The Youth Voice Project has produced some interesting research on strategies that children find effective (or more commonly, ineffective) against bullying. This was quite a big survey (13000 students were interviewed in 12 US states) so the results should be taken quite seriously. See a report on a conference presentation at the American Academy of Child and Adolescent Psychiatry meeting, published in Psychiatry News.
The author of the news article, Aaron Levin, rightly focuses on the fact that many traditional strategies suggested to kids (e.g. telling a teacher, fighting back, ignoring the bully) are largely ineffective. But he goes on to suggest that the most effective strategies are telling an adult at home, telling a friend, making a joke, or telling an adult at school. This is a bit misleading, as the following graphic from the report shows:
In terms of effectiveness, most of the strategies cluster around 33%. The only really ineffective strategy is telling the bully to stop (I don’t count “doing nothing” as a strategy). Where the strategy of fighting back loses out is that it is much more likely to make things worse than the other strategies. Telling an adult at school (depressingly) and making a joke of things (surprisingly) are also quite likely to make things worse, when compared with telling a friend or family member.
But the really striking finding, to repeat Levin’s title, is that NONE of these strategies are very effective. The best that a bullying victim can hope for, apparently, is a 1 in 3 chance of making things better. This is quite scary. But it is understandable, because it is very hard to know what to do about bullying. I remember this well from being occasionally bullied at school. I told my mum but this didn’t help much – I think she just told me to ignore them! I didn’t really have any close friends to band together with, and anyway they were as weak as me. I didn’t tell a teacher because I am quite a loyal person and I had internalised a strong norm against “tattling” – plus I didn’t really like most of my teachers, so I guess I felt that they might not sympathize. What worked for me, eventually, was fighting back once my tolerance had finally been exhausted. But I guess, looking at these statistics, that I was lucky this didn’t make things worse. Perhaps one of the reasons that fighting back can make things worse is that it can sometimes lead to the victim being blamed for the violence, if their retaliation is witnessed by an adult. Fortunately this never happened to me.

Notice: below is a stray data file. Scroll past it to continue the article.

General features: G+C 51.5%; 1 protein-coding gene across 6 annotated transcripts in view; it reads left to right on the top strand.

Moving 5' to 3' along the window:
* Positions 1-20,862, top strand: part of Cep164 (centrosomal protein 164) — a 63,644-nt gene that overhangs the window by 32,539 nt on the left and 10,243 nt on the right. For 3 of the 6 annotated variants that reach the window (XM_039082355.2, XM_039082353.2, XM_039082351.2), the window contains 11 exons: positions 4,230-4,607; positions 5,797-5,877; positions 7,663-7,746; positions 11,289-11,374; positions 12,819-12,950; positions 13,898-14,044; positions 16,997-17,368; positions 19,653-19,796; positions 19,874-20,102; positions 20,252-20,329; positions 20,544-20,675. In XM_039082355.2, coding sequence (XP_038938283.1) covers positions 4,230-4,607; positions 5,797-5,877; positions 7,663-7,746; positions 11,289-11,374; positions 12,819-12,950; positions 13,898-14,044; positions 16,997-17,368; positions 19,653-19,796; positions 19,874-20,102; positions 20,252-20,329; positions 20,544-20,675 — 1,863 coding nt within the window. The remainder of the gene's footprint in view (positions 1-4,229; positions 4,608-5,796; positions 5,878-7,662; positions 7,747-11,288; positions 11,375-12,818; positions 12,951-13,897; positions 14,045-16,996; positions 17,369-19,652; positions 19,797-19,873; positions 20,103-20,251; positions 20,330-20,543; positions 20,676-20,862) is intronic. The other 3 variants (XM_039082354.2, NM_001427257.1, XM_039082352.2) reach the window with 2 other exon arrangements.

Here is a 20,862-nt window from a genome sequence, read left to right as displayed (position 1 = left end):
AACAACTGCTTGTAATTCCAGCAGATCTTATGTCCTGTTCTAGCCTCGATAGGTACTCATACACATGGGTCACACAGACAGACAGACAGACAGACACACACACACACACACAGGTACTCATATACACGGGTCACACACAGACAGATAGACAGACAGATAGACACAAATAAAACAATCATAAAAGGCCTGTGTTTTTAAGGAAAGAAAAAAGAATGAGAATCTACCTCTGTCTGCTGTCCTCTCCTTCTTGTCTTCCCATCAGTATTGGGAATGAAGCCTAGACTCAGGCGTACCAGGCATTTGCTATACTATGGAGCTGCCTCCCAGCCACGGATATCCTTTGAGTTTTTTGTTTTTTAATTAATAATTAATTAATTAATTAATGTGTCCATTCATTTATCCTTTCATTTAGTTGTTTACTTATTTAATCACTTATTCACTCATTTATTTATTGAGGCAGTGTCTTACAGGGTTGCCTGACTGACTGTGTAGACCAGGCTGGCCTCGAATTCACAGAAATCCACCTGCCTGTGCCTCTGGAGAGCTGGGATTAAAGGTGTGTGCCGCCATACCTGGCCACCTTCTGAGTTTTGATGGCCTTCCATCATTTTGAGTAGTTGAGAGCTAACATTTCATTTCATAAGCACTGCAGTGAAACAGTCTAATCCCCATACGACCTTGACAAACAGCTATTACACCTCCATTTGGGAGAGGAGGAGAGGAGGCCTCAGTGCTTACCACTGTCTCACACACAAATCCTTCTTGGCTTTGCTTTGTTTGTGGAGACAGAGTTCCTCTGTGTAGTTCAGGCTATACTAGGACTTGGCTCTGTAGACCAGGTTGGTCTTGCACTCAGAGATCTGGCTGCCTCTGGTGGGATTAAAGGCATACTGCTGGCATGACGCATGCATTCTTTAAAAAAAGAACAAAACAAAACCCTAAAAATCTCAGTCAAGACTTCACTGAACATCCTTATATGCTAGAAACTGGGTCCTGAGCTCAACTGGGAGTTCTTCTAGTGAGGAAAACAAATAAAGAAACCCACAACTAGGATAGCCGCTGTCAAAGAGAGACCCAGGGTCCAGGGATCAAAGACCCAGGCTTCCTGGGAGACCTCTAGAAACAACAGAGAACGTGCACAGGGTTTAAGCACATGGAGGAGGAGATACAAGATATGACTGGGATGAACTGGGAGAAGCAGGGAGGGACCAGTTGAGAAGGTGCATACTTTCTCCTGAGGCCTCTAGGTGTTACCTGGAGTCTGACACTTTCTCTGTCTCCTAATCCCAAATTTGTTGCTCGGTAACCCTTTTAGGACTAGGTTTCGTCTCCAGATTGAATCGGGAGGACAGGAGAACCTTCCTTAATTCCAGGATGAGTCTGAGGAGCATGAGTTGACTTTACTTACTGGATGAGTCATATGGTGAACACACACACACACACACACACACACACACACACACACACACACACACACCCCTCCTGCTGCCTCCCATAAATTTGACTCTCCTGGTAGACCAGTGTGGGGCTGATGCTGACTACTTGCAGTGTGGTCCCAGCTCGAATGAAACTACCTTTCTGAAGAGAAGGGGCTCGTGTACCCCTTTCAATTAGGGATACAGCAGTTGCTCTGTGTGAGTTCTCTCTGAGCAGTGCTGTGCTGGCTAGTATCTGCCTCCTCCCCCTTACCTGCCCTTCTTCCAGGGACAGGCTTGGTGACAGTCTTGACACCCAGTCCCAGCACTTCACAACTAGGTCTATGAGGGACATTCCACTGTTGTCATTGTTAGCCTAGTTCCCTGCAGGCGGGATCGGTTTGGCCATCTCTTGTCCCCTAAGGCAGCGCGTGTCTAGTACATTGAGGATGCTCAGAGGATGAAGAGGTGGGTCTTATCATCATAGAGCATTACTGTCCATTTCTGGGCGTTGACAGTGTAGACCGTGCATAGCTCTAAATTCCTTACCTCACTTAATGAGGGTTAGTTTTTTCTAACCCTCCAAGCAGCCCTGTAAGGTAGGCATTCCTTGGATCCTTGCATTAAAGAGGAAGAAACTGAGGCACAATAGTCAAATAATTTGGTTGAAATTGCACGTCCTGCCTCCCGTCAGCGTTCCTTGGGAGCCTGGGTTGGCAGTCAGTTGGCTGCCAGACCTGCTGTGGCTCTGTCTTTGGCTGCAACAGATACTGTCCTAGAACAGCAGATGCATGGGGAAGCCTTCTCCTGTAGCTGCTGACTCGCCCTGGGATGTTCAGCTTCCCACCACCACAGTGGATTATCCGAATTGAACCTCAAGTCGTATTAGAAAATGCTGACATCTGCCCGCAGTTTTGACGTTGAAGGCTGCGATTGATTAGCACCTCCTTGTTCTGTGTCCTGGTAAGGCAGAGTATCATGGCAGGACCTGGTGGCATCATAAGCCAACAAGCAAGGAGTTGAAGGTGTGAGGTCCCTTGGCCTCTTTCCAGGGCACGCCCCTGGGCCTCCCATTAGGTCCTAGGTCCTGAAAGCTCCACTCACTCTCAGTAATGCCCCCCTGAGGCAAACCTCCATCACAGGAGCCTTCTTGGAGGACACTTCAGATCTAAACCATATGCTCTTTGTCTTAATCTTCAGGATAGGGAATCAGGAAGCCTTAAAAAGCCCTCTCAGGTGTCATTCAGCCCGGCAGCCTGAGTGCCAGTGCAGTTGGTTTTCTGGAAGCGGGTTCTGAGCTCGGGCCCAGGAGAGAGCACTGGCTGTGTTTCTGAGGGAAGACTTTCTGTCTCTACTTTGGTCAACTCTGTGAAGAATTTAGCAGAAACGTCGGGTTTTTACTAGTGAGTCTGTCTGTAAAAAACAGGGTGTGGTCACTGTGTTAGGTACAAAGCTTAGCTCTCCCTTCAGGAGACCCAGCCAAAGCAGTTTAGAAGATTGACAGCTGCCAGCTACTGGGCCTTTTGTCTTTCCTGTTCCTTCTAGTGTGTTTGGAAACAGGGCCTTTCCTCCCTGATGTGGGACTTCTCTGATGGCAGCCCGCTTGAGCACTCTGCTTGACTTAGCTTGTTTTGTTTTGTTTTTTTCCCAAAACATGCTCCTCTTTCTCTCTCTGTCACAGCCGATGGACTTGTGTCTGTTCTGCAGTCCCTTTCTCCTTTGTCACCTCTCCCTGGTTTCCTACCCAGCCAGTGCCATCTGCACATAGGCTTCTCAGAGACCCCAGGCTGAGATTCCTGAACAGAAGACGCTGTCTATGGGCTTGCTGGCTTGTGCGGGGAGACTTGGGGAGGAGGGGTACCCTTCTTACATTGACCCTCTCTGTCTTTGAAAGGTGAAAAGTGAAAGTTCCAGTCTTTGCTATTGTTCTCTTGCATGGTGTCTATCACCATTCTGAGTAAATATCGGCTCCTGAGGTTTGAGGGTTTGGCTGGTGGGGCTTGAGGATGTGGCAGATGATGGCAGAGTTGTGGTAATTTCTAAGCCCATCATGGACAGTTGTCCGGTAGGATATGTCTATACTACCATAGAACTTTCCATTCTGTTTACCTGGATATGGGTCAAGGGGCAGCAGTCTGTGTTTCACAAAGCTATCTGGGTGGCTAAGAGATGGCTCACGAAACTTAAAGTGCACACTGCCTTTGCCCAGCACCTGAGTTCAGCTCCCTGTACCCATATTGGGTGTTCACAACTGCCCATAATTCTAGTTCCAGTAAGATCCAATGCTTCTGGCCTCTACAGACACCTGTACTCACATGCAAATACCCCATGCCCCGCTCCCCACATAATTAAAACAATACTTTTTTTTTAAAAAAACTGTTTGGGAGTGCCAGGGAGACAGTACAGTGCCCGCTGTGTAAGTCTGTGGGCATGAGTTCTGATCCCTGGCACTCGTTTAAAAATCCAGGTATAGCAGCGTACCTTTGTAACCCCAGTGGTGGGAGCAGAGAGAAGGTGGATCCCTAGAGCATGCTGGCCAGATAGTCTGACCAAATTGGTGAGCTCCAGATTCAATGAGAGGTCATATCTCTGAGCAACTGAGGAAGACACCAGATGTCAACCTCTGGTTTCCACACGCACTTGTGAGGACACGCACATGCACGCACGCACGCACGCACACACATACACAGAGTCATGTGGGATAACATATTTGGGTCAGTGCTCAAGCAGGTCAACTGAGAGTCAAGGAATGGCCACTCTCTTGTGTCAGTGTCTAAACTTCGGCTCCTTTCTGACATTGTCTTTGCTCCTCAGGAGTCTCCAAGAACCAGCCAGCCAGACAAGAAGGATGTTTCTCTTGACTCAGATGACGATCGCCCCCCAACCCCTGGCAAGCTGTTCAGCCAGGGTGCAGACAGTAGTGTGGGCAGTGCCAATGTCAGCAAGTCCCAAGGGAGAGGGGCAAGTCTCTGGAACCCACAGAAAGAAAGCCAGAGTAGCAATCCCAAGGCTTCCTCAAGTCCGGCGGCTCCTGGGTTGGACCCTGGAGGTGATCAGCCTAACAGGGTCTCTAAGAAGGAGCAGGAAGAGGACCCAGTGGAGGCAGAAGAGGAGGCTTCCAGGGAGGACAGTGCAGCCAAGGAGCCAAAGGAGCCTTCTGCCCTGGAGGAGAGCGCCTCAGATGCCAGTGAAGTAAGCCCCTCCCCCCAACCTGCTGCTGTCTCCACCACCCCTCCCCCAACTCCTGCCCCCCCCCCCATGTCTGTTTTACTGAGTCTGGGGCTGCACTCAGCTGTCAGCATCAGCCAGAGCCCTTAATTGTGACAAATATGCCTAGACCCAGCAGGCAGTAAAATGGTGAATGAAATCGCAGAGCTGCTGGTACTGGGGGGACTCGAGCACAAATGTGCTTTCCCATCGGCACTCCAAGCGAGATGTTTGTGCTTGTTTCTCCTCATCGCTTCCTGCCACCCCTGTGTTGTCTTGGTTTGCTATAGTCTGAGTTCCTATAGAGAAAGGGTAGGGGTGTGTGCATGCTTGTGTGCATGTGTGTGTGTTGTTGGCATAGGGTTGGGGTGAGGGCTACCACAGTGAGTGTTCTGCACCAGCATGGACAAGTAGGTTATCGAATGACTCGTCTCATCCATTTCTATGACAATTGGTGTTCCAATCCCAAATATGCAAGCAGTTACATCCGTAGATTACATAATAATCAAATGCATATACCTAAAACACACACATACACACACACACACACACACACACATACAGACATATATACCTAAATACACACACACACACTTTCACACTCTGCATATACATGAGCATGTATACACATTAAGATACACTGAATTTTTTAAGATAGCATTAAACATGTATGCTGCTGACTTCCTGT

One strategy that doesn’t appear in the graphic above, but which has been shown to be helpful against bullying, is acting assertively with the bully. People who run assertiveness training courses for shy, weak or diffident kids claim a lot of success (e.g. the charity Kidscape with its ZAP assertiveness training). Perhaps assertiveness was not included because it is hard to define as a strategy. In fact assertiveness, like constructive negotiation, does not seem to come naturally to most people when faced with a conflict situation. That may be why it’s hard to put one’s finger on what exactly it entails. People’s first impulse, when faced with conflict, tends to be either fight or flight – the hard-wired, generic mammalian (if not vertebrate) repertoire of responses is the most salient. Where humans differ from other animals is that we have a third option: the use of language either to defuse the conflict (using humour) or to diffuse it (by telling a third party). These options are significantly less likely to make things worse than the option of fighting back, and significantly more likely to make things better than the option of running away. But they are still not brilliant.
So I would be keen to read any comments on how to deal with bullies. What exactly would acting “assertively” entail? Are there any strategies that worked for you, or for people you knew, when confronted with bullies in the past? I am interested in this question because I am currently working on designing an educational computer game for the SIREN project which is aimed at helping kids to cope better with peer conflicts. We are not directly focused on bullying, but I am interested in how to counter proactive aggression, which is certainly related to bullying (I would define bullying as repeated acts of proactive aggression that victimise a particular person or group). Any comments are welcome!